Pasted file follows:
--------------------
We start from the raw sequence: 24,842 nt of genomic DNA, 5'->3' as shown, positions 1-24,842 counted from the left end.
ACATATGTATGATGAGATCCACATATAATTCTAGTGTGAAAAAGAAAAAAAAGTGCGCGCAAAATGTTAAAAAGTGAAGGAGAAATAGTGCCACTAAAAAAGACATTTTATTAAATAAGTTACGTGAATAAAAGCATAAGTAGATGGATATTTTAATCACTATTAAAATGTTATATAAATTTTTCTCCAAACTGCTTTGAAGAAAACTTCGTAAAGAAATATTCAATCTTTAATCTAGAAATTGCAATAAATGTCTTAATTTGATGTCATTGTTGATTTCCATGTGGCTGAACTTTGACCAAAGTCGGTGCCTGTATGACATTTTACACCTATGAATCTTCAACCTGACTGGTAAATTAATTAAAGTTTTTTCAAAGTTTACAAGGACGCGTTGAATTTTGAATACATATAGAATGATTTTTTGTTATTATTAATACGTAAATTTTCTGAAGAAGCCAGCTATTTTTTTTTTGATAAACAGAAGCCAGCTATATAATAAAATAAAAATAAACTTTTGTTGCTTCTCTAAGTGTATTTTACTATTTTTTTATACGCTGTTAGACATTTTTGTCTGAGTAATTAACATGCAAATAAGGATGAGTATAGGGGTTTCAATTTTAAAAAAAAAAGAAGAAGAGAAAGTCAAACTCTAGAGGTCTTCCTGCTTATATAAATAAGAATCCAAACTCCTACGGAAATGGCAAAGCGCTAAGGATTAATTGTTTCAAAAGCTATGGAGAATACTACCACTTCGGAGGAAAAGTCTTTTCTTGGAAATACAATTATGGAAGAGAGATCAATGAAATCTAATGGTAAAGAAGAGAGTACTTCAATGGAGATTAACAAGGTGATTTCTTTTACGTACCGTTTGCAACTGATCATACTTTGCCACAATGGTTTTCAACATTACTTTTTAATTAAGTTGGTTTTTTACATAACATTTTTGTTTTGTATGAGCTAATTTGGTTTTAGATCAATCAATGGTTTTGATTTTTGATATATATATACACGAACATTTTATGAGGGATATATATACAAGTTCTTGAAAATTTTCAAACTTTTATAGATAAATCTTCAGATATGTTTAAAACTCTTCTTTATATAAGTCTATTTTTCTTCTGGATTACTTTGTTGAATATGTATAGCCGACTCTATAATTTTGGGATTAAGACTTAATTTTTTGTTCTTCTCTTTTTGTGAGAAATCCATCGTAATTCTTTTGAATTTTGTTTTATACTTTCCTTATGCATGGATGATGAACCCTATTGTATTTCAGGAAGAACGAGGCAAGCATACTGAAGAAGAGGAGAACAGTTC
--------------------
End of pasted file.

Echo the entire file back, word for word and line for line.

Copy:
We start from the raw sequence: 24,842 nt of genomic DNA, 5'->3' as shown, positions 1-24,842 counted from the left end.
ACATATGTATGATGAGATCCACATATAATTCTAGTGTGAAAAAGAAAAAAAAGTGCGCGCAAAATGTTAAAAAGTGAAGGAGAAATAGTGCCACTAAAAAAGACATTTTATTAAATAAGTTACGTGAATAAAAGCATAAGTAGATGGATATTTTAATCACTATTAAAATGTTATATAAATTTTTCTCCAAACTGCTTTGAAGAAAACTTCGTAAAGAAATATTCAATCTTTAATCTAGAAATTGCAATAAATGTCTTAATTTGATGTCATTGTTGATTTCCATGTGGCTGAACTTTGACCAAAGTCGGTGCCTGTATGACATTTTACACCTATGAATCTTCAACCTGACTGGTAAATTAATTAAAGTTTTTTCAAAGTTTACAAGGACGCGTTGAATTTTGAATACATATAGAATGATTTTTTGTTATTATTAATACGTAAATTTTCTGAAGAAGCCAGCTATTTTTTTTTTGATAAACAGAAGCCAGCTATATAATAAAATAAAAATAAACTTTTGTTGCTTCTCTAAGTGTATTTTACTATTTTTTTATACGCTGTTAGACATTTTTGTCTGAGTAATTAACATGCAAATAAGGATGAGTATAGGGGTTTCAATTTTAAAAAAAAAAGAAGAAGAGAAAGTCAAACTCTAGAGGTCTTCCTGCTTATATAAATAAGAATCCAAACTCCTACGGAAATGGCAAAGCGCTAAGGATTAATTGTTTCAAAAGCTATGGAGAATACTACCACTTCGGAGGAAAAGTCTTTTCTTGGAAATACAATTATGGAAGAGAGATCAATGAAATCTAATGGTAAAGAAGAGAGTACTTCAATGGAGATTAACAAGGTGATTTCTTTTACGTACCGTTTGCAACTGATCATACTTTGCCACAATGGTTTTCAACATTACTTTTTAATTAAGTTGGTTTTTTACATAACATTTTTGTTTTGTATGAGCTAATTTGGTTTTAGATCAATCAATGGTTTTGATTTTTGATATATATATACACGAACATTTTATGAGGGATATATATACAAGTTCTTGAAAATTTTCAAACTTTTATAGATAAATCTTCAGATATGTTTAAAACTCTTCTTTATATAAGTCTATTTTTCTTCTGGATTACTTTGTTGAATATGTATAGCCGACTCTATAATTTTGGGATTAAGACTTAATTTTTTGTTCTTCTCTTTTTGTGAGAAATCCATCGTAATTCTTTTGAATTTTGTTTTATACTTTCCTTATGCATGGATGATGAACCCTATTGTATTTCAGGAAGAACGAGGCAAGCATACTGAAGAAGAGGAGAACAGTTC